You’ve heard me refer to Sandy Alderson as a dinosaur before or repeatedly saying that he seems out of his element. His moves thus far, few as they may be, have done nothing to change my perception of him.
When Omar Minaya was fired, it was my hope that he would be replaced with a young and more progressive GM – with my first choice being Rangers GM Jon Daniels. Daniels was interested in the Mets opening and had hoped the team would hold of on making a decision until his team finished the postseason. It never happened and at least for the next four years we’re stuck with Alderson who was the only GM candidate to get a second interview after a one-week search.
You may remember me calling the new collective bargaining agreement a stunning blow for the old way of team building, namely Alderson. The new CBA took Alderson’s legs right out from under him and he was left wobbling. Now it was either sink or swim.
Some of the new changes like removing Type A and B players, abolishing the old compensation rules, not being able to receive comp picks unless a player was on your roster for an entire season, and making your pending free agent player a qualifying offer of at least $12.5 million or risk no compensation, threw Sandy Alderson’s way of doing things into complete and utter chaos. Hoarding draft picks and getting rid of your best players to do it is now a thing of the past. And I say good riddance to it.
That said, even though the new CBA rules were in effect for the 2012 season, Sandy still ran the offseason as if nothing had changed, targeting under-achieving veterans and players coming off injury to fill out his roster. He maintained his same way of doing business almost as if it were an act of defiance.
You’ve all heard of the term Moneyball, but have any of you ever heard of Sandyball? Here’s an excerpt from an article written in 2008, that explains what Sandyball is…
Get extra draft picks: This is done by offering salary arbitration to a free agent who played for your club the previous season. If the player declines and signs with another team, the original club gets one or two high-end picks in the next June amateur draft. Under Alderson, the Padres have obtained 12 extra picks, including seven in 2007 and another three for the upcoming June draft. From 2000-2005, they had two extra picks. “The farm system has improved,” Alderson said. “That’s partly because of more draft picks. But it’s also partly more effective use of draft picks.
Hire veterans on short-term contracts: The club has made a habit of acquiring major leaguers who can be free agents at season’s end, or signing veterans to one-year contracts. More to the point, the Padres fish those waters year-round. Alderson has said such players can be extra motivatated by the prospect of imminent free agency. Further, such a player can strengthen the farm system if his departure nets a draft pick or two.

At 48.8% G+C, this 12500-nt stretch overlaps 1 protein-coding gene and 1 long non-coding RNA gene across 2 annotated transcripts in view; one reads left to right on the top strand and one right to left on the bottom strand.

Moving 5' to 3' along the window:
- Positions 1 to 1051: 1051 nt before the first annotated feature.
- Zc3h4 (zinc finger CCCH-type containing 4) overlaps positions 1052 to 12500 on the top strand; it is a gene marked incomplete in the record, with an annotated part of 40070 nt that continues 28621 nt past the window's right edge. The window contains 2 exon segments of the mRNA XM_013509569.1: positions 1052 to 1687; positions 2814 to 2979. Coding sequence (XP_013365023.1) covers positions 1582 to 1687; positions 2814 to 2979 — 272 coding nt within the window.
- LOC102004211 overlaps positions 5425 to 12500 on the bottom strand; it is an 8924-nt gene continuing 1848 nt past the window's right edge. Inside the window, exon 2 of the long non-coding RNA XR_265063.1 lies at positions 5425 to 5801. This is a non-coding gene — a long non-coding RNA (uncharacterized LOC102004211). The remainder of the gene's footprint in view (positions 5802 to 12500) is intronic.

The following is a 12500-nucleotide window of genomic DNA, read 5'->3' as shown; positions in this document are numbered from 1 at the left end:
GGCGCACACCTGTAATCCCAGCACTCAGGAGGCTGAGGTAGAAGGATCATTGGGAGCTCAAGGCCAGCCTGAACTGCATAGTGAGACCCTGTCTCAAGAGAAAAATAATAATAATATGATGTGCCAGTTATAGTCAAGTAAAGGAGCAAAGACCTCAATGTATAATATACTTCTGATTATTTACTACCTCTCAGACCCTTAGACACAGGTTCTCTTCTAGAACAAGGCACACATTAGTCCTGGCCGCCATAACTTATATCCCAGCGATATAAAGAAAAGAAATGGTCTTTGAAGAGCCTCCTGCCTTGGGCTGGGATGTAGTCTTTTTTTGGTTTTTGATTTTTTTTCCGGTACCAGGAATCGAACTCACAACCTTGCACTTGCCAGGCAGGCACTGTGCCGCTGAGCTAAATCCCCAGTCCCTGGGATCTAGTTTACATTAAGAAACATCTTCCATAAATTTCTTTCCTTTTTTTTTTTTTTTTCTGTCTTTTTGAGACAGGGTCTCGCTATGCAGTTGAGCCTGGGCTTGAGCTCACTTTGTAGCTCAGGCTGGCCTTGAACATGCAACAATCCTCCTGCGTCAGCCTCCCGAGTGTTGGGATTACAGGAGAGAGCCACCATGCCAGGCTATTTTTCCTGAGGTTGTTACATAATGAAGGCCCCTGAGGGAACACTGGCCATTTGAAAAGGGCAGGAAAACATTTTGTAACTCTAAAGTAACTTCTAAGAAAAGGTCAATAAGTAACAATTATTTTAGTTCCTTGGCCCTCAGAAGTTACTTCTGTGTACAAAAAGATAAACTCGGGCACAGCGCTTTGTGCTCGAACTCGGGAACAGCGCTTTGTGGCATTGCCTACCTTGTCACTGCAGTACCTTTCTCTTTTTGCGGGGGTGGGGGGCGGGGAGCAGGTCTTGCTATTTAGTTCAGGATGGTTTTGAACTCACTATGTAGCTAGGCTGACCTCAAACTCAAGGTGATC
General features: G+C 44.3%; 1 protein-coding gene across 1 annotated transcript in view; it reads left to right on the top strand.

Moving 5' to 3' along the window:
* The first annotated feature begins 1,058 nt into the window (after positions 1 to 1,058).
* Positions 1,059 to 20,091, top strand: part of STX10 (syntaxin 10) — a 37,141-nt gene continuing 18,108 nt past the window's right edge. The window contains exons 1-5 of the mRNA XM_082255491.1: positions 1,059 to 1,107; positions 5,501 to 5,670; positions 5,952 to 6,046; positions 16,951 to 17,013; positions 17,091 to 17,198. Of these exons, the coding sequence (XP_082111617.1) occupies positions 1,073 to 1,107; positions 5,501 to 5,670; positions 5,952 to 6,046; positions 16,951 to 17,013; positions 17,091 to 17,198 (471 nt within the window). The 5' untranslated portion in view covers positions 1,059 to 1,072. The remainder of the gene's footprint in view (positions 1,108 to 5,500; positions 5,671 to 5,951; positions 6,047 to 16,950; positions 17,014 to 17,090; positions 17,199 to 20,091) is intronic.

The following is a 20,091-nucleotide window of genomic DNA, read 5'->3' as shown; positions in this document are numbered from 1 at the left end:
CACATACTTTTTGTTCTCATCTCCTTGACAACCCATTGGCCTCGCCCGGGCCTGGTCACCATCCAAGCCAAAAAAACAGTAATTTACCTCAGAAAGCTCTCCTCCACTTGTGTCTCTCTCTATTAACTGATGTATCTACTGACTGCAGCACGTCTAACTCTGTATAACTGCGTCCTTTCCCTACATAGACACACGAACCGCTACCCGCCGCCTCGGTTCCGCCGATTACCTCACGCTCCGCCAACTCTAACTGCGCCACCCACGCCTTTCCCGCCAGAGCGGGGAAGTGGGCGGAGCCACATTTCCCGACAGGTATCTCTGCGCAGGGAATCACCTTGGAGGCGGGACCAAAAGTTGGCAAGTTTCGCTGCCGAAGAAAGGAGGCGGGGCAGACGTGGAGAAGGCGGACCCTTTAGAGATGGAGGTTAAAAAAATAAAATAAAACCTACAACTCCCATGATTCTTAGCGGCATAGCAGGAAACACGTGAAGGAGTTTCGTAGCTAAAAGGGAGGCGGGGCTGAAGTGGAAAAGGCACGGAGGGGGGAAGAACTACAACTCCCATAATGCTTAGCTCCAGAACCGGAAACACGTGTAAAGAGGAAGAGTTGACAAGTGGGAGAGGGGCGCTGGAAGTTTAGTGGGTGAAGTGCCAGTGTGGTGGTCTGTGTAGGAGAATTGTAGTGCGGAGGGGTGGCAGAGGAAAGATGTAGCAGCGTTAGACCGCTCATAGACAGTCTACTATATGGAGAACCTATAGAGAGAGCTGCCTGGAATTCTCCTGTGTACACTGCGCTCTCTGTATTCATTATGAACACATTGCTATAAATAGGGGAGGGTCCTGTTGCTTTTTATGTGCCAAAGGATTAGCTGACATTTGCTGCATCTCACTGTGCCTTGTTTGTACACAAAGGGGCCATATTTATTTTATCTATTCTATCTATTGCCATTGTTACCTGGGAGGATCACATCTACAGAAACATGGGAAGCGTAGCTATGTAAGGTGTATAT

“People sometimes criticize us for taking on older players who might have an injury history,” Alderson said. “While we do that from time to time, not only do we do it to help us at the major league level, but we hope that in some cases they will, through draft picks, help us for the future.”
Unfortunately for the San Diego Padres, all those extra draft picks did nothing to move the franchise or the farm system forward. The overwhelming majority of them never made it past Double-A. In fact, when the front office shed the team of many top players who were fan favorites (sound familiar?), that well publicized 2007 Draft that netted the Padres seven first round picks, resulted in this:
Nicholas G. Schmidt, LHP
Kellen R. Kulbacki, LF
Andrew L. Cumberland, SS
Mitchell D. Canham, C
Cory R. Luebke, LHP
Daniel A. Payne, CF
Eric S. Sogard, 2B
When Padres owner John Moores signed Alderson to a five-year deal in the Spring of 2005, he said “I think this is our most significant signing in the 11 years I’ve owned the team.”
Alderson inherited a team that was good enough to win two NL West Titles in 2005 and 2006, but after a series of unproductive drafts and the purging of many of the Padres’ top players for draft picks, the team quickly fell on hard times and has never recovered ever since.
Cesar Carrillo and Cesar Ramos were Alderson’s first two picks in 2005. The two first rounders in 2006; Matt Antonelli and Kyler Burke never panned out. I’ve already mentioned the 2007 draft in which Alderson was very complicit, and 2008 saw Allan Dykstra, Jaff Decker and Logan Forsythe get selected in the first round. In 2009 the Padres only had one first rounder and they selected Donavan Tate, and the 2010 Draft saw the Pads draft Karsten Whitson. By my count, the Padres were 0-for16 in first rounders from 2005-2010.
During that same span, the Mets drafted Mike Pelfrey, Ike Davis and Matt Harvey. The Mets were 3-for-7 in first rounders in that same span. That may not sound so good either, but remember these famous words on the subject of drafts:
“The draft has never been anything but a f***ing crapshoot. We take fifty guys and we celebrate if two of them make it. In what other business is two for fifty a success? If you did that in the stock market, you’d go broke.” – Billy Beane
If Beane call’s 2-for-50 a success, what would he say about Minaya’s 3-for-7 in his first rounders? And he did it while earning one division title and four winning seasons in six at the same time.
So we are back to building from within and that’s all fine with me. What worries me is the track record of the one heading the transition team. What worries me is that abortion that took place in the 2012 Draft.
These are the things that concern me – not the rebuilding itself, but those charged with the rebuilding. And so far this is looking much like the same plan that was used and failed before. Don’t take my word for it… Ask any San Diego Padre fan.